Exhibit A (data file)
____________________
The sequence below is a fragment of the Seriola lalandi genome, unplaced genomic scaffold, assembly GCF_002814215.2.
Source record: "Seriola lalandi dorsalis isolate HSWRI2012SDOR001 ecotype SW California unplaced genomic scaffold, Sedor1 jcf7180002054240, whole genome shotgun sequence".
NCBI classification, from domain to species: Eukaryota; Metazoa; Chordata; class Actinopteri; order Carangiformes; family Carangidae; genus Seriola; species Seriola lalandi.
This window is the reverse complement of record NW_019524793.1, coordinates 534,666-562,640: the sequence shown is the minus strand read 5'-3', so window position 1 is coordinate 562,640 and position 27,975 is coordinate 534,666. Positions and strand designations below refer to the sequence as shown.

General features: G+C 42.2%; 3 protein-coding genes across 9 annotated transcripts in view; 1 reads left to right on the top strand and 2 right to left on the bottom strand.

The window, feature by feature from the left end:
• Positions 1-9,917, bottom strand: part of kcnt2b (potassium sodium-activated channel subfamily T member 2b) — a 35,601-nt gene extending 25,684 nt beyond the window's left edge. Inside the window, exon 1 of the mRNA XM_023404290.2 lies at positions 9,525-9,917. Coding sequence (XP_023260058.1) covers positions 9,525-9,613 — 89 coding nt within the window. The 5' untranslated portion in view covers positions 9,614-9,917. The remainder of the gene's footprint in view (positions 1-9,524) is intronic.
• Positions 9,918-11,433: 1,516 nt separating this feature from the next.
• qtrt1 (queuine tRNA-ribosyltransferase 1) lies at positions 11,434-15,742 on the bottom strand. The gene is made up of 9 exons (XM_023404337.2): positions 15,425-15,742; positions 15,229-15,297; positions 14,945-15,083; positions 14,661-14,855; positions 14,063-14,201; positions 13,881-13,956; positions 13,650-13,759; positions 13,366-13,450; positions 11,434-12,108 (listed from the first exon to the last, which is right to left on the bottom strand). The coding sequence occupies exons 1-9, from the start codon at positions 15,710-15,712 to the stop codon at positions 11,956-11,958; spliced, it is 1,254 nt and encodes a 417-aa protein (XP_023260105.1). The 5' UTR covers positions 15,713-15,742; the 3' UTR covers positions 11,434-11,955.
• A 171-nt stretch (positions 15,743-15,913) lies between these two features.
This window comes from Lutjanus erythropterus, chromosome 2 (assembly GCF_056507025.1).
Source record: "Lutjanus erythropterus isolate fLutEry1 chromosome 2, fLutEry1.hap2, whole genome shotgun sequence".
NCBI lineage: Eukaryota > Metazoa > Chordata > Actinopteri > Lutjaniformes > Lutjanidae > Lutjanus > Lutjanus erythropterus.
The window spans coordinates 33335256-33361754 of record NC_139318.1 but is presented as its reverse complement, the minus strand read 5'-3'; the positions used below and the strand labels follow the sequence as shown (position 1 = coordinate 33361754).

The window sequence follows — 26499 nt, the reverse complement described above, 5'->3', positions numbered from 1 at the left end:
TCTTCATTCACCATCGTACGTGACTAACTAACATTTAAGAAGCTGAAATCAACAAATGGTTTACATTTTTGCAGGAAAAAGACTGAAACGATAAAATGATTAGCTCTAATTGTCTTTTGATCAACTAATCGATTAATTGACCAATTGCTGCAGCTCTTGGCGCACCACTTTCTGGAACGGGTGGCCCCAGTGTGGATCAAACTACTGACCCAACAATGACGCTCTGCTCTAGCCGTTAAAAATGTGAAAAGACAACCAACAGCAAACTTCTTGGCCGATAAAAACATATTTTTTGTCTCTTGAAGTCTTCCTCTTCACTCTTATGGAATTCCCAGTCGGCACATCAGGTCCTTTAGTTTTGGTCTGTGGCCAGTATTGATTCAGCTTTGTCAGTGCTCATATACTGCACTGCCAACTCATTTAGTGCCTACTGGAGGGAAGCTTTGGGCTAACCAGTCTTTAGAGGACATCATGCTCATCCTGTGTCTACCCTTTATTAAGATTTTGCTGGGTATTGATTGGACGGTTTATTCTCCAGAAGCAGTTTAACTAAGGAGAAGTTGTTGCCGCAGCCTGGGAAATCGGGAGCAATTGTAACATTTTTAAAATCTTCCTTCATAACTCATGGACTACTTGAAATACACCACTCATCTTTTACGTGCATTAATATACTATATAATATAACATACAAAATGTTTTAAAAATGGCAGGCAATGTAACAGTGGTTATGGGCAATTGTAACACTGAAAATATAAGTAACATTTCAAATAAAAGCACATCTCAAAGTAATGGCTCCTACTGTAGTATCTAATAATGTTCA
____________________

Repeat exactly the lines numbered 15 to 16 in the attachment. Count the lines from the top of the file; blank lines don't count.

The window sequence follows — 26499 nt, the reverse complement described above, 5'->3', positions numbered from 1 at the left end:
TCTTCATTCACCATCGTACGTGACTAACTAACATTTAAGAAGCTGAAATCAACAAATGGTTTACATTTTTGCAGGAAAAAGACTGAAACGATAAAATGATTAGCTCTAATTGTCTTTTGATCAACTAATCGATTAATTGACCAATTGCTGCAGCTCTTGGCGCACCACTTTCTGGAACGGGTGGCCCCAGTGTGGATCAAACTACTGACCCAACAATGACGCTCTGCTCTAGCCGTTAAAAATGTGAAAAGACAACCAACAGCAAACTTCTTGGCCGATAAAAACATATTTTTTGTCTCTTGAAGTCTTCCTCTTCACTCTTATGGAATTCCCAGTCGGCACATCAGGTCCTTTAGTTTTGGTCTGTGGCCAGTATTGATTCAGCTTTGTCAGTGCTCATATACTGCACTGCCAACTCATTTAGTGCCTACTGGAGGGAAGCTTTGGGCTAACCAGTCTTTAGAGGACATCATGCTCATCCTGTGTCTACCCTTTATTAAGATTTTGCTGGGTATTGATTGGACGGTTTATTCTCCAGAAGCAGTTTAACTAAGGAGAAGTTGTTGCCGCAGCCTGGGAAATCGGGAGCAATTGTAACATTTTTAAAATCTTCCTTCATAACTCATGGACTACTTGAAATACACCACTCATCTTTTACGTGCATTAATATACTATATAATATAACATACAAAATGTTTTAAAAATGGCAGGCAATGTAACAGTGGTTATGGGCAATTGTAACACTGAAAATATAAGTAACATTTCAAATAAAAGCACATCTCAAAGTAATGGCTCCTACTGTAGTATCTAATAATGTTCA